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Loose change no place for Native insults

The big flap over a new commemorative coin is a good example of how Canadians can’t cope with their country’s past.
The big flap over a new commemorative coin is a good example of how Canadians can’t cope with their country’s past.

The Royal Canadian Mint is hawking a face-value $20 silver “plasma” coin for $250 to commemorate polar scientific studies, and the design depicts 16th-Century English explorer Martin Frobisher and an Inuk paddling a kayak.

Problem is, for contemporary Inuit this image conjures up memories of the kidnapping of their unknown ancestor by Frobisher’s crew to take him back to England as evidence their voyage had actually reached the New World. After a few weeks of being on sideshow–style display for the curious court of Queen Elizabeth I, the unlucky paddler died from exposure to his captors’ germs and diseases.

The capturing of human specimens to prove to sponsors that their investments were justified was a common, if barbaric European practice. Some 40 years before Frobisher’s gang pulled the stunt, Jacques Cartier kidnapped the sons of Iroquoian Chief Donnaconna to put on display for King Francis I in Paris. (In more recent history, North American jurisdictions loosened the rules: adventurers could claim cash bounties for producing only the scalps of Indians they had killed, instead of entire corpses or live human beings.)

In any event, Inuit objections to the Canadian Mint’s faux pas are already being pooh-poohed as politically-correct poppycock by people who think such slights are more imaginary than real. I meet a lot of these people. They tell me that names like Squaw River don’t bother them, that phrases like “Indian-giver” and “wagon-burner’ are just good fun, and that indigenous peoples are really very fortunate that Catholic priests took time out of their busy schedules to tutor us in residential schools.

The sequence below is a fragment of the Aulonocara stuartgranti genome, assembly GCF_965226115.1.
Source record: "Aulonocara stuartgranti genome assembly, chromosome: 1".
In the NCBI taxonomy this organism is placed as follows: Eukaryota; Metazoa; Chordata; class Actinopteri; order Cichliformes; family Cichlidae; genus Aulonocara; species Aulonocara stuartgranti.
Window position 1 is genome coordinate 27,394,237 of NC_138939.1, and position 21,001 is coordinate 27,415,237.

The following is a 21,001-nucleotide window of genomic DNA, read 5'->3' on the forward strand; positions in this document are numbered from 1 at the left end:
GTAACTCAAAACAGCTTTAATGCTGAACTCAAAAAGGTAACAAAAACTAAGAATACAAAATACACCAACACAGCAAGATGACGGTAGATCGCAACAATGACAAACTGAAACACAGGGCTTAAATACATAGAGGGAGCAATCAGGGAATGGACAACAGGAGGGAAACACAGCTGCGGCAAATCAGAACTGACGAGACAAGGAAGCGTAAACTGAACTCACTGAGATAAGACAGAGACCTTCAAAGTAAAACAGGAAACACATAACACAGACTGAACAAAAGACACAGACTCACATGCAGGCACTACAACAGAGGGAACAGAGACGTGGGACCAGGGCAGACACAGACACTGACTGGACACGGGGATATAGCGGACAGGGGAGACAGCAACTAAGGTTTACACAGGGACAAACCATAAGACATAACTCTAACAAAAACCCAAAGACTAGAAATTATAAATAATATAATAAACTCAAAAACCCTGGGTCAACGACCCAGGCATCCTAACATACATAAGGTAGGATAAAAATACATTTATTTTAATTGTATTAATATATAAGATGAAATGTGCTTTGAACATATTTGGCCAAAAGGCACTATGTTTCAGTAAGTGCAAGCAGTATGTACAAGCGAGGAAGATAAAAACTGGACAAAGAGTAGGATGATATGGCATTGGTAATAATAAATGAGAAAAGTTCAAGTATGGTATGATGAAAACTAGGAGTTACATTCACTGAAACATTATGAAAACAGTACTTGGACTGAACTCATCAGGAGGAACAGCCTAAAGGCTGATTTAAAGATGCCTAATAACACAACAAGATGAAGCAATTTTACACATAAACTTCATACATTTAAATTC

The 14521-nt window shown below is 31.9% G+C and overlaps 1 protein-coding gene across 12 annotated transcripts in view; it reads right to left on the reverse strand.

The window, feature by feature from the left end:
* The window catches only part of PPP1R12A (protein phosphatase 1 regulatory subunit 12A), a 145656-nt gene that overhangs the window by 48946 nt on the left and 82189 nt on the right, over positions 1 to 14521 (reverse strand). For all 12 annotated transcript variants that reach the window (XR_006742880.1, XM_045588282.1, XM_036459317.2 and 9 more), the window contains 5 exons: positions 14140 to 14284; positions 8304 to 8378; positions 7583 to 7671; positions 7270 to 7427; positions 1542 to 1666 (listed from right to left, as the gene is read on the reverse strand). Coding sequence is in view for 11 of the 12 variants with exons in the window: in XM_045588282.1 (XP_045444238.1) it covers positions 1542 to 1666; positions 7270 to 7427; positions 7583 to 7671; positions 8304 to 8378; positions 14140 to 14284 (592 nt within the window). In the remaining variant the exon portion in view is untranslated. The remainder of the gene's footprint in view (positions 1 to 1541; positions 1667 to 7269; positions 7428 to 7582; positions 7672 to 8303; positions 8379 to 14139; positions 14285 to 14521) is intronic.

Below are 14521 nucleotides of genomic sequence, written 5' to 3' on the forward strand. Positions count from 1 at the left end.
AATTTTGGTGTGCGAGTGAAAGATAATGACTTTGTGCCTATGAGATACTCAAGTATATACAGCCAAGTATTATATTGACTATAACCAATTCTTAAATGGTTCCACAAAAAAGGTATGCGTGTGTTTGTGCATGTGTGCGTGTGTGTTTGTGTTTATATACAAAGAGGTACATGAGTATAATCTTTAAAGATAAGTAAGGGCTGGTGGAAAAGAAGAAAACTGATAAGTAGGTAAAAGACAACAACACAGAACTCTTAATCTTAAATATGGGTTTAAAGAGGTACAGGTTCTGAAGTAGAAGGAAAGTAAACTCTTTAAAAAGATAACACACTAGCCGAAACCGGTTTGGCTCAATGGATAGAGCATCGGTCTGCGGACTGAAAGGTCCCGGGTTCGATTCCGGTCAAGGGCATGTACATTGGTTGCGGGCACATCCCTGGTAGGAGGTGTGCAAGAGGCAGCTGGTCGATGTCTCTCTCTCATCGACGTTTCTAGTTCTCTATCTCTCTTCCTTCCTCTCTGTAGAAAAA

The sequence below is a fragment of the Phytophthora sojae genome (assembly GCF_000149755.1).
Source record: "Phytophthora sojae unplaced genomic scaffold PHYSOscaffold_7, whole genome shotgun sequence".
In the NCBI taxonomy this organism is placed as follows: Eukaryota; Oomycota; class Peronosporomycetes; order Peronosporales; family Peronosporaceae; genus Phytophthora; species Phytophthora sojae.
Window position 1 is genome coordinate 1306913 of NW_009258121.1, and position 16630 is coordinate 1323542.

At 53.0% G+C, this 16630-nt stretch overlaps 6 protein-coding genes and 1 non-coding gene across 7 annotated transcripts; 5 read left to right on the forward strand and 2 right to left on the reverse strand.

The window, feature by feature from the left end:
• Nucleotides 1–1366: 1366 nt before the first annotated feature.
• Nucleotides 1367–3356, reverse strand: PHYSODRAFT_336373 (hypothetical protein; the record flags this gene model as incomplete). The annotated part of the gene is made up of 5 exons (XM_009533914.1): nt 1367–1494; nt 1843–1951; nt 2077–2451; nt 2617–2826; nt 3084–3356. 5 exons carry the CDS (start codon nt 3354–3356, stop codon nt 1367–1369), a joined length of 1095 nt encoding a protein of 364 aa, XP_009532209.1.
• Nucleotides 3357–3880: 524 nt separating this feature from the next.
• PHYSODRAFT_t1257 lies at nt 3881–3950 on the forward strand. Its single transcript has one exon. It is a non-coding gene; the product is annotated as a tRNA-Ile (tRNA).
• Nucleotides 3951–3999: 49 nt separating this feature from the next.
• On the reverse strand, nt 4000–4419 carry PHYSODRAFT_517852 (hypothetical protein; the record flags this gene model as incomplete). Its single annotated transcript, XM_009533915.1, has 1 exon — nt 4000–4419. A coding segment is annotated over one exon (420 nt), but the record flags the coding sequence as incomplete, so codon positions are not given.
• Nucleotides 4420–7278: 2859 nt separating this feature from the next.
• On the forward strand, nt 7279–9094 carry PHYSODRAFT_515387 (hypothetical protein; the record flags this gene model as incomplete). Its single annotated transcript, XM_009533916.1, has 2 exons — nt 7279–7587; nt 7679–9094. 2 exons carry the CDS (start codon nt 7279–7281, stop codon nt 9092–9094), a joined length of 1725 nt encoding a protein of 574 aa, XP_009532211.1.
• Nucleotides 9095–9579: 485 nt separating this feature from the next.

Aside from the historic implications of the Mint’s Frobisher coin, one wonders if their employees ever thought to consult with real live Inuit to see what they thought of the design. Did they think it might be appropriate to treat Inuit inventions like the kayak in he same way they would respect anyone else’s intellectual property and ask for permission – or pay a royalty – for using the image to help sell a commercial product? They wouldn’t dare start cranking out coins bearing images of Chev Impalas or McDonald hamburgers or RCMP horsemen without first clearing it with a battalion of patent lawyers.

One of the usual excuses for the thoughtless appropriation of Native designs and images is for the “borrower” to say: “We were just trying to honour the – fill in the blank – Ojibwe – Apache – Navajo – Mi’Kmaq – and that’s why we put a cartoon-like image of a goofy-looking red-skinned man on our – fill in the blank – golf club crest—bobble-head doll – baseball jersey.”

If you really want to show us in what high esteem you hold us, there are much better ways. For starters, you might think about phoning your local member of Parliament and asking him to try to speed up that land claim our great-great-great grandfathers submitted to his government.

But if you truly like using our pictures on your merchandise, stop for a minute and think how you’d feel if you picked out coins in your pocket change that illustrated some other aspects of Canadian history:

• a nickel-plated quarter commemorating Team Canada’s Olympic hockey slaughter by the Czech nationals;
• a fifty-cent piece tribute to tipsy Prime Minister John A Macdonald with his nose specially-glazed in bright red;
• a dime commissioned by Ontario’s tourism industry to celebrate the SARS epidemic of 2005;
• a new Canadian three-dollar coin bearing the image of Prince Charles on one side and a giant mosquito on the reverse.


See what I mean?

History is like a coin – they both have two sides.


Maurice Switzer is a citizen of the Mississaugas of Alderville First Nation. He serves as director of communications for the Union of Ontario Indians and editor of the Anishinabek News.










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About the Author: Maurice Switzer

Maurice Switzer is a citizen of the Mississaugas of Alderville First Nation
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